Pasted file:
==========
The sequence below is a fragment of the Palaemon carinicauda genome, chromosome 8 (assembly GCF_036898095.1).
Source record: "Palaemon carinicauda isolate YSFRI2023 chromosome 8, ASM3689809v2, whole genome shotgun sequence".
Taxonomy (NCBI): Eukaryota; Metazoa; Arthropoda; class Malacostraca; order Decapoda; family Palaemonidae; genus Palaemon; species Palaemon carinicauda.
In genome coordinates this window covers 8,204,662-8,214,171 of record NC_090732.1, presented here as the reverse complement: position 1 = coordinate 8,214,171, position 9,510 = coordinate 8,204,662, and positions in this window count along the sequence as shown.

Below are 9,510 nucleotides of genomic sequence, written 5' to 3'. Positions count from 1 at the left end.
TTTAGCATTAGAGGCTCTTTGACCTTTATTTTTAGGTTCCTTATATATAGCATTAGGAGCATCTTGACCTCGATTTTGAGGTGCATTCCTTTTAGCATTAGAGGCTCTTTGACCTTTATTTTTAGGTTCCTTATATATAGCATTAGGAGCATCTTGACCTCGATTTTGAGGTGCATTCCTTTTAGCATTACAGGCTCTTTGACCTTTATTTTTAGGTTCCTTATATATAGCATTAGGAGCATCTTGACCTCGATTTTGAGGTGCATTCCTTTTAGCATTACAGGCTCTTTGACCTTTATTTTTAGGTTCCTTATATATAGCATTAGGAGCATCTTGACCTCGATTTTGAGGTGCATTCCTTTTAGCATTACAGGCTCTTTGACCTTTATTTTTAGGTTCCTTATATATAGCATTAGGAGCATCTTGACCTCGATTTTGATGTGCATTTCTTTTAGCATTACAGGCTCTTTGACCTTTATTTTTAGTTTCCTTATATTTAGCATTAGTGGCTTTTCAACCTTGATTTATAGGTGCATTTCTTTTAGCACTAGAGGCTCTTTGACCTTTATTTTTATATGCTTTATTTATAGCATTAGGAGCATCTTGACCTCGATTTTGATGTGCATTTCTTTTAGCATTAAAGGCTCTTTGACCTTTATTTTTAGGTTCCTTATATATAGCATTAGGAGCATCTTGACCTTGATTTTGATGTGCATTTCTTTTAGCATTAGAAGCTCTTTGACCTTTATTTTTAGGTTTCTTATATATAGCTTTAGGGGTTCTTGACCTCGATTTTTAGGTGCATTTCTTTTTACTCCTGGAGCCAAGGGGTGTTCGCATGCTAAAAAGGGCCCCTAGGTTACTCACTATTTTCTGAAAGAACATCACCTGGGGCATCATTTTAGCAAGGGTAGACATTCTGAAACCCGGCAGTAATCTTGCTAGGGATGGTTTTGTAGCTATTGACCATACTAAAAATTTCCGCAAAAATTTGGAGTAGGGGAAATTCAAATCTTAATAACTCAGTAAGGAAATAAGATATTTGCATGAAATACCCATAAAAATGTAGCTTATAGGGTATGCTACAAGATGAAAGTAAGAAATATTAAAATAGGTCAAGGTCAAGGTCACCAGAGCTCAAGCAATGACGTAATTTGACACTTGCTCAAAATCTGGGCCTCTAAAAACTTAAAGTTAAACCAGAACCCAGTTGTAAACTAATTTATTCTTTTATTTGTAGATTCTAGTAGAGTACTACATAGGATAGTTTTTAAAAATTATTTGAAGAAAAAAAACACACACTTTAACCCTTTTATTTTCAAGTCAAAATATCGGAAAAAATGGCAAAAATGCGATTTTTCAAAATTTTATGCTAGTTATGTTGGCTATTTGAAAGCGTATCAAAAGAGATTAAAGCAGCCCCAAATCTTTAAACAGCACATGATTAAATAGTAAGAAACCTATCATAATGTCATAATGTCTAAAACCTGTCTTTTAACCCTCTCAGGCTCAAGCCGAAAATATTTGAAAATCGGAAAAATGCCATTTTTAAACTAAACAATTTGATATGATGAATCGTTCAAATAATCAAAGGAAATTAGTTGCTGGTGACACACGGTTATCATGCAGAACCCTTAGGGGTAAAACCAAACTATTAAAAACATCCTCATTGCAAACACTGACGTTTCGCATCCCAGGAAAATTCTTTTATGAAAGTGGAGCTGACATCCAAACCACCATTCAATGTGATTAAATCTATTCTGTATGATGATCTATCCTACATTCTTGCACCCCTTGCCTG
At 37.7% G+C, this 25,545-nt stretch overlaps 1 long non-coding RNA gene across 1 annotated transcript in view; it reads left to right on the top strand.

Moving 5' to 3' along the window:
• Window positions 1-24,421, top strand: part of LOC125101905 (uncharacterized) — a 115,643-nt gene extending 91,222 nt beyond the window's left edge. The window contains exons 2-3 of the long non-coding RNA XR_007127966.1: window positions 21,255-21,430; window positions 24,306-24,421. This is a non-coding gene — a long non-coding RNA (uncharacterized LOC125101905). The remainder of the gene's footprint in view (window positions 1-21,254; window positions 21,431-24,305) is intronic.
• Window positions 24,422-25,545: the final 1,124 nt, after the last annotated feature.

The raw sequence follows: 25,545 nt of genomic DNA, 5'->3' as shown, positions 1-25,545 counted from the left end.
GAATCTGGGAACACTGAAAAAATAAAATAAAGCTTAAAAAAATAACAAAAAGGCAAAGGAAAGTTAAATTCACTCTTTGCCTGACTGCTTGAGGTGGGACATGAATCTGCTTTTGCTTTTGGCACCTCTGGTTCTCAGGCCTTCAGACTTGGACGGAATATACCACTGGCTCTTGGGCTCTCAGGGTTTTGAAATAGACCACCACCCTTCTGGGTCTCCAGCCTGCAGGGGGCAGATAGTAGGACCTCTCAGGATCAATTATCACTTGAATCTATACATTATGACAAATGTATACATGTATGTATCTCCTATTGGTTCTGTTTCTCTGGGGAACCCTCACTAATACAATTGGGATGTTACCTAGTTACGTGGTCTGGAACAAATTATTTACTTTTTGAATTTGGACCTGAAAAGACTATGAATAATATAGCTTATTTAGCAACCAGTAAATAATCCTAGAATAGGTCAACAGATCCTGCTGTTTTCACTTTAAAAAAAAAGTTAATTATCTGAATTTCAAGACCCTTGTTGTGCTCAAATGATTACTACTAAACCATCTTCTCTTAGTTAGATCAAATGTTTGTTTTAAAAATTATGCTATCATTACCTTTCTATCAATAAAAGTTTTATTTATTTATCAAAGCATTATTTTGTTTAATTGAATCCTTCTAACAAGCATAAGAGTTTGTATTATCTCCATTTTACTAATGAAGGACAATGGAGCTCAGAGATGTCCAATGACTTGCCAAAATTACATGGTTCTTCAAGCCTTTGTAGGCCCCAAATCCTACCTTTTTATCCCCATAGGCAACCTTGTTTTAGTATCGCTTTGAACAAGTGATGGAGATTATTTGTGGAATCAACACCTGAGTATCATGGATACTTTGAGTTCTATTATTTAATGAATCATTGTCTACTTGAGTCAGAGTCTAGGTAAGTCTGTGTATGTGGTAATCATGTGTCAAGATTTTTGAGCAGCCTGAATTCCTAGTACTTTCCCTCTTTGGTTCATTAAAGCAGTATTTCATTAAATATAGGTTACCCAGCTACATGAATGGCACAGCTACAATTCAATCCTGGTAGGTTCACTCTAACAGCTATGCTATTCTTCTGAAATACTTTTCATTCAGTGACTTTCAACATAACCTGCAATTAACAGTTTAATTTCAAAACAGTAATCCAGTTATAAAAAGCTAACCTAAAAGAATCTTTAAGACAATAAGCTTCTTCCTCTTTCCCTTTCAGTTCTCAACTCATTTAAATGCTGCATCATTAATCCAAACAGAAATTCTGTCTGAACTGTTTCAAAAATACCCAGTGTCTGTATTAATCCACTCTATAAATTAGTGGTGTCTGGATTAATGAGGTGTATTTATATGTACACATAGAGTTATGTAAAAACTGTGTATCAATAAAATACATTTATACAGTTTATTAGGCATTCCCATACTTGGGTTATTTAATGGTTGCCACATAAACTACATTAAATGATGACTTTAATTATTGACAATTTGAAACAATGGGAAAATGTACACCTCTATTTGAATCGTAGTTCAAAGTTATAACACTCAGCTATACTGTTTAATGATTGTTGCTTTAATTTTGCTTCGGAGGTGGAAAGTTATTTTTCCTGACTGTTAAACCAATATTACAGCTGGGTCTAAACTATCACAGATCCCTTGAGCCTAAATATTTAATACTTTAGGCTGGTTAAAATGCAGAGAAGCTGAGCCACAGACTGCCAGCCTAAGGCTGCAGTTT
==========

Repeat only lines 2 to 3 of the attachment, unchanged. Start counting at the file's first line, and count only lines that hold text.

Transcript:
Source record: "Palaemon carinicauda isolate YSFRI2023 chromosome 8, ASM3689809v2, whole genome shotgun sequence".
Taxonomy (NCBI): Eukaryota; Metazoa; Arthropoda; class Malacostraca; order Decapoda; family Palaemonidae; genus Palaemon; species Palaemon carinicauda.